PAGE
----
Johann Evangelist Brandl Symphony anticipates Beethoven

This release features two works by Johann Evangelist Brandl, a younger contemporary of Mozart. Their lives were hardly parallel, but both had to deal with the business of music — like finding employment.

Brandl composed his Symphonie Concertante for just that purpose. He used the work as an audition piece for prospective employers (members of the nobility). The Concertante worked, and Brandl landed a post at the Karlsruher Court as first violinist.

The piece is in the early Classical style, light and tuneful. It also features prominent solo roles for the violin and cello.

David and Alexandro Castro-Balbi respectively perform those parts. The pair are well-matched, turning their solo and duet passages into a conversation.

Also included is Brandl’s Symphony in D major, written in 1792. The work is actually quite advanced. To me, it anticipates Beethoven, whose first symphony would appear eight years later.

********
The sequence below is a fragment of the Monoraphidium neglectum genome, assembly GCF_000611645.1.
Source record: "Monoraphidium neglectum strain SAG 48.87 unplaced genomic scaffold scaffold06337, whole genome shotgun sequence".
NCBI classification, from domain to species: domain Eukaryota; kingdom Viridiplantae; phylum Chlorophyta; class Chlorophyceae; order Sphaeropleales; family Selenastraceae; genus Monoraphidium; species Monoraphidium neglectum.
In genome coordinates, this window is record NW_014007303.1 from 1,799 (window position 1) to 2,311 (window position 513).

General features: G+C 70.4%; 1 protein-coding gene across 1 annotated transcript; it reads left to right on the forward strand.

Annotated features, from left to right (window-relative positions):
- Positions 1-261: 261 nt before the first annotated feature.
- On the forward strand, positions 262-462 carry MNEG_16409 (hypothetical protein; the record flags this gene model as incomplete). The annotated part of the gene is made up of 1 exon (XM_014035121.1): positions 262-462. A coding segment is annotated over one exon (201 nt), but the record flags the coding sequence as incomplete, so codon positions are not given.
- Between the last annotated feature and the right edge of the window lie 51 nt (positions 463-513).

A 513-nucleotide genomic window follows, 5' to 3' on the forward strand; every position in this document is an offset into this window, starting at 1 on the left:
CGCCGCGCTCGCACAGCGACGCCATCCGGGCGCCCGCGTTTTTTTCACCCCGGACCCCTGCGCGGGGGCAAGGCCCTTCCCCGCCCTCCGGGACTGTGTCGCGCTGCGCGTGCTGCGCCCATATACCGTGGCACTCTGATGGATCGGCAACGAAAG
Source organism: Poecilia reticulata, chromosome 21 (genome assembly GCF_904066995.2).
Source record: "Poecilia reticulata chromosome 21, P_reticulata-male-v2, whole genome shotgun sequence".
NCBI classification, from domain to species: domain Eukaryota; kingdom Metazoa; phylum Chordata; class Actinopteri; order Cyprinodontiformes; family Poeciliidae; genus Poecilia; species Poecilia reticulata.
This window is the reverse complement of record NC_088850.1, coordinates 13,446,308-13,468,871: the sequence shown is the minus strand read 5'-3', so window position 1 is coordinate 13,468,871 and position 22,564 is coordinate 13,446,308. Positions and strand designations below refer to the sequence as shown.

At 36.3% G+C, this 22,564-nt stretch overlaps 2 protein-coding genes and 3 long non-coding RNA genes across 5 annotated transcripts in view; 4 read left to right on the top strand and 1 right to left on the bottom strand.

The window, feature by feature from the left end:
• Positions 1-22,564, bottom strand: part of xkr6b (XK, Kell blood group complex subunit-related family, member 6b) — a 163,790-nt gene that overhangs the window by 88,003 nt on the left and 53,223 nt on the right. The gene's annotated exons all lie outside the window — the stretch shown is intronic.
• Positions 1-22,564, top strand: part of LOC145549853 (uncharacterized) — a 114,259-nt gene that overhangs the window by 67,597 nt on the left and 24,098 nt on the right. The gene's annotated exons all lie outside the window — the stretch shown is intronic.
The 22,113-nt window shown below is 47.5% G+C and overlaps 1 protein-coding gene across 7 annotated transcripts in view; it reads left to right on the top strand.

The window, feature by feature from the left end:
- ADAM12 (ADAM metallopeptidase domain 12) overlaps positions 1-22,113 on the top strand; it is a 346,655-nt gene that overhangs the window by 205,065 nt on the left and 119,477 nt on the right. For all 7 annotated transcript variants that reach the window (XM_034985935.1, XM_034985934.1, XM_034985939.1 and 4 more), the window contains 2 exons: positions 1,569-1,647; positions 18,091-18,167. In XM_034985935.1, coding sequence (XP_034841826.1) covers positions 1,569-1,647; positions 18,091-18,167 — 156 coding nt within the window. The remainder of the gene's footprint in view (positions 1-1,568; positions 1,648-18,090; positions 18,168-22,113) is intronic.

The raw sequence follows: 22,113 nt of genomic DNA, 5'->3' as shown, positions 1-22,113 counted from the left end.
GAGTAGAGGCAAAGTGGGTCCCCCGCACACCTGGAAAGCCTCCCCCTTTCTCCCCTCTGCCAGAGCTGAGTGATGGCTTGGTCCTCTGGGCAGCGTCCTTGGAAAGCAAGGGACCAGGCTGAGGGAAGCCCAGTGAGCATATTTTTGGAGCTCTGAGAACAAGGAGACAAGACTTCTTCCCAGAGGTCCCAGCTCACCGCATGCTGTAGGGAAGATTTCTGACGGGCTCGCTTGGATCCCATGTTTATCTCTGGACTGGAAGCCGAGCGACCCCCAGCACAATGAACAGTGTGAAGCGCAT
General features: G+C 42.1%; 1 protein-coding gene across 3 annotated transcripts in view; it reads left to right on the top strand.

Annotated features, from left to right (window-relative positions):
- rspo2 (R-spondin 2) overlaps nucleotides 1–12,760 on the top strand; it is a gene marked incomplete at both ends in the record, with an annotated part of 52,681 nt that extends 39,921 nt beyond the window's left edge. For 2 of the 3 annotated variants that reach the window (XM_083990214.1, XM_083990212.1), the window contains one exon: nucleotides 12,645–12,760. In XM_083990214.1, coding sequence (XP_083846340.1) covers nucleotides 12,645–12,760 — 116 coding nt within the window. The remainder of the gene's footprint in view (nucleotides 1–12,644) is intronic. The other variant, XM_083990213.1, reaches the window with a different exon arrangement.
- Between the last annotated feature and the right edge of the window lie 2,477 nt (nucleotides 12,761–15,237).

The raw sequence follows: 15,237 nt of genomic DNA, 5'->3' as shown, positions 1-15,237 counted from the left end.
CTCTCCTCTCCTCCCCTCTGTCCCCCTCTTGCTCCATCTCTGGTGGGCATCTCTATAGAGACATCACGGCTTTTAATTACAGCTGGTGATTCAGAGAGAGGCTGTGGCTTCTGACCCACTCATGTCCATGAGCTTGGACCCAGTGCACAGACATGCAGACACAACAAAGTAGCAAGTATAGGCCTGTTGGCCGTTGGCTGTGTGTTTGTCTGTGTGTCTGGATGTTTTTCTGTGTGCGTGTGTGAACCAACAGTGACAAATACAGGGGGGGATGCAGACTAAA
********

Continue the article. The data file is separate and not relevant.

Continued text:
The themes are big, the climaxes are thrown into sharp relief. And the harmonies sound more like Beethoven than Mozart to me.

Kevin Griffiths leads the Deutsche Staatsphilharmonie Rheinland-Pfalz. The recorded sound has a little bit of a soft-focus for my taste. But the performances are quite good. This is the second Brandl recording by these musicians. I trust there will be more.

Johann Evangelist Brandl
Symphonie Concertante, Op. 20; Symphony in D
Nanthild, das Mädchen von Valbella, Op 50 Overture
David Castro-Balbi, violin; Alexandre Castro-Balbi, cello
Deutsche Staatsphilharmonie Rheinland-Pfalz; Kevin Griffiths, conductor



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